In terms of how to encourage participation, I believe that this is very similar to encouraging less reluctant learners to participate in group work:

                        • Giving them a role to complete: e.g. time keeping, summarising, prompter etc;
                        • Nominating them in feedback – and / or telling them beforehand that you’re going to do this!;
                        • Giving them thinking / reflection time in the lesson to prepare their answers;
                        • Staging tasks to ensure understanding about what to do;
                        • Scaffolding tasks so more difficult tasks are easier to complete;
                        • Mixed up pair and groups;
                        • Including a flipped approach to give them time to prepare what they are going to say;
                        • Perhaps having tutorials with them to find out if there are any reasons for not engaging.

                        I hope this answers your question:)

                        Cheers,

                        Nick

                      • #35159
                        Angharad Vernon-Hunt
                        Participant
                          @angharad

                          Hi everyone and thanks for sharing that with us Nick – I really enjoyed watching and learning. You created a lovely supportive learning environment (exactly as I expected!) and it was clear that the trainees were very engaged. There was a great deal of variety involved and you made the tech look effortless – which I know it sometimes isn’t!!

                          Something I noticed whilst watching the first breakout group task was that one of the trainees did the vast majority of speaking (a challenge when working with any learners I know) but do you have any tips of how to model good practice in this regard with trainee teachers?

                          Thanks!

                          • #35161
                            Jane McKinney
                            Participant
                              @erinaceus

                              I agree Angharad about the challenge of managing a student who talks too much.  It’s hard in breakout rooms but  a colleague of mine told me that one of the advantages of working online was having a mute button.  Not very professional maybe, but I suppose if you’ve tried other tactics.  I’m interested in any suggestions that are  made to deal with this.

                            • #35264
                              Nicholas Northall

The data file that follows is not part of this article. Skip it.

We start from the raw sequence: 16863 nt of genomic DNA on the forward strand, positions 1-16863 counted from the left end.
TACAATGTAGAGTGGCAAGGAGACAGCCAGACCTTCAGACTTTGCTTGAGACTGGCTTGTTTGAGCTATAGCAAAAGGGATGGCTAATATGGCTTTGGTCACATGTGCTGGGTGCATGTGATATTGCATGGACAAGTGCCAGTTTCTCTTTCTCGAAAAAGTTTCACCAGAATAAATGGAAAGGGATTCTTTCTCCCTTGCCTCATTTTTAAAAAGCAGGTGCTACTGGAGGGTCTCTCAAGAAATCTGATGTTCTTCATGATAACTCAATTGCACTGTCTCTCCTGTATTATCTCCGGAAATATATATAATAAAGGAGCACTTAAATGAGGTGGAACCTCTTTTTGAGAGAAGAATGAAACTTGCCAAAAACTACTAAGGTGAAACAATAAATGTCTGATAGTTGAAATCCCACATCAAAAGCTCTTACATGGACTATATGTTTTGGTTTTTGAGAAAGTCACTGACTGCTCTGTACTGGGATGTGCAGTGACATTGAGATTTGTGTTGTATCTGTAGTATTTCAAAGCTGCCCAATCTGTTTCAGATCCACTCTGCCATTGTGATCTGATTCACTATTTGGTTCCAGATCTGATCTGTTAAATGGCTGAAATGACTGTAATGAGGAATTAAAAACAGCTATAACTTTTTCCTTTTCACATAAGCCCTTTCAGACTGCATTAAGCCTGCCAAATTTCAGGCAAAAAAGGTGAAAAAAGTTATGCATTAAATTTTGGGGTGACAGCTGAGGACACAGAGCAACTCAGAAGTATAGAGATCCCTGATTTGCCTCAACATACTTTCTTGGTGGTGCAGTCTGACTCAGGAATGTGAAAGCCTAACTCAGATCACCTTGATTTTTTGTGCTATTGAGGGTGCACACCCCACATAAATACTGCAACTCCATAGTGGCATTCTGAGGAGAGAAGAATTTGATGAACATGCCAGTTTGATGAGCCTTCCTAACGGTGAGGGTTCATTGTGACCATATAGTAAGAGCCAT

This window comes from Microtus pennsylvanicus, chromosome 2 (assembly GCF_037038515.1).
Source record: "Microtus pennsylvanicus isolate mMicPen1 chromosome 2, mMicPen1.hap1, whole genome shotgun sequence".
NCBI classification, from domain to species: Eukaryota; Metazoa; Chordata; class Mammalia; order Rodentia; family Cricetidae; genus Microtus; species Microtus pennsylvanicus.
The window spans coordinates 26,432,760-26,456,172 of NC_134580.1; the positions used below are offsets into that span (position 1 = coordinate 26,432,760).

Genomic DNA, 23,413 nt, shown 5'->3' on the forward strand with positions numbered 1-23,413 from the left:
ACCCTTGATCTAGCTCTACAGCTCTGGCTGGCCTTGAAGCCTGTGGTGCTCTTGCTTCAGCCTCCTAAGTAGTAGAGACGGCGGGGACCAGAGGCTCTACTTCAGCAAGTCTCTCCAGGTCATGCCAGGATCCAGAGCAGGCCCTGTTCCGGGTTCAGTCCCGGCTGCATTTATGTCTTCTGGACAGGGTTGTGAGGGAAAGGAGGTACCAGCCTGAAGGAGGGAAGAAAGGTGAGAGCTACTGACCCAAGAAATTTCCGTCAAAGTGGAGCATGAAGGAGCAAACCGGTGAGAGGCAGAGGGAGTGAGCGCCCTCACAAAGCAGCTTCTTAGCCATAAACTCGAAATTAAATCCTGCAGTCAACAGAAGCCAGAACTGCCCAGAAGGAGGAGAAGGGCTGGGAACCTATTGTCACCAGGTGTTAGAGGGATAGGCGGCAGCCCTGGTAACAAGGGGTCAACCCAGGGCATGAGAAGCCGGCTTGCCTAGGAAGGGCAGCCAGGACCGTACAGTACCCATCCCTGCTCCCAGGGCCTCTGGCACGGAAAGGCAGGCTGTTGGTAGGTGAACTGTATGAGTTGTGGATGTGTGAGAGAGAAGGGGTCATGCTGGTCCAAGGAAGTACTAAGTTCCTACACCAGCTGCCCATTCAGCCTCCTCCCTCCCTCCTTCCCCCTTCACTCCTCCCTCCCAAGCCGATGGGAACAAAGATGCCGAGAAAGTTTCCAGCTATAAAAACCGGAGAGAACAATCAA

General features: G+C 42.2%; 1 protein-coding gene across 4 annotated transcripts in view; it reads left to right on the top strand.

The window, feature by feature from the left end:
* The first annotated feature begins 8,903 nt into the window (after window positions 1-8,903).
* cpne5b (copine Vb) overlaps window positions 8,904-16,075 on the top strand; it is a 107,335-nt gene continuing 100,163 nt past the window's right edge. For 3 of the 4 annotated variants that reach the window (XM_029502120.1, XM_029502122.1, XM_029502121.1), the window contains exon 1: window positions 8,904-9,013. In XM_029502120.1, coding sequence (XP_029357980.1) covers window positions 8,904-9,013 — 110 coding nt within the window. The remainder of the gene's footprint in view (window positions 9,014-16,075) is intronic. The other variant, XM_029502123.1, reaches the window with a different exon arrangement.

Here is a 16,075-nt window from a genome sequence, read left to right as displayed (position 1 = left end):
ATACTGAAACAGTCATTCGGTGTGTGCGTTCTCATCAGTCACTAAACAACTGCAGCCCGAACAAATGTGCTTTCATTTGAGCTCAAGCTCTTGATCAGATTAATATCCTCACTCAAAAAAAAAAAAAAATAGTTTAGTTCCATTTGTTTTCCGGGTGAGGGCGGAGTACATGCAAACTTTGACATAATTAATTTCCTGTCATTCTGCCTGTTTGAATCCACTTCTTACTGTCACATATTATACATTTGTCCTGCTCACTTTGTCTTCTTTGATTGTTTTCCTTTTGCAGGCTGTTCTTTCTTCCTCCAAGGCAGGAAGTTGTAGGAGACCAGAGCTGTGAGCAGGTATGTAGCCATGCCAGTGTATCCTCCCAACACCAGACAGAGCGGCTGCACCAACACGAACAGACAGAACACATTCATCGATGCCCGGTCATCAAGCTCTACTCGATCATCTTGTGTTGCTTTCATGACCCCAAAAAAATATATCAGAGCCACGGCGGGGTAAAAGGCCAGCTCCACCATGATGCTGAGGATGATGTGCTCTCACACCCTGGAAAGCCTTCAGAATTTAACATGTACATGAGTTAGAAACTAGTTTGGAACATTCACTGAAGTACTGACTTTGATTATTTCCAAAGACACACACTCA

Moderator
                                @nick-northall

                                Hi Angharad,

                                Thanks for your comments about the learning atmosphere: I think this is key to an effective input session (or language lesson). Even when a trainer makes a few mistakes, if rapport is solid, learning will take place.

                                In answer to your question, I think controlling domineering trainees is the opposite to what Maruysa asked regarding reluctant trainees. Some ideas:

                                • Give them a time limit for the BOR task (say five minutes) and give each trainee a time limit (one minute) to speak.
                                • Ask the listeners to time the speaker. Make it clear that they should all contribute.
                                • Give them roles to complete perhaps including giving a less-reluctant speaker the role of chair.
                                • Give them all thinking time before the task to prepare their ideas.
                                • While monitoring, try to bring in the less reluctant speakers by nominating.
                                • Mix up the groups.

                                I guess a lot of these tips are similar to the techniques we would use in a language classroom. Often engagement in group tasks is down to personality type or even how someone is feeling that day!

                                I hope this answer helps.

                                Cheers,

                                Nick

                                 

                                PS: Jane, I love the idea of the mute button… I’ve actually used it before…

                              • #35397
                                Angharad Vernon-Hunt
                                Participant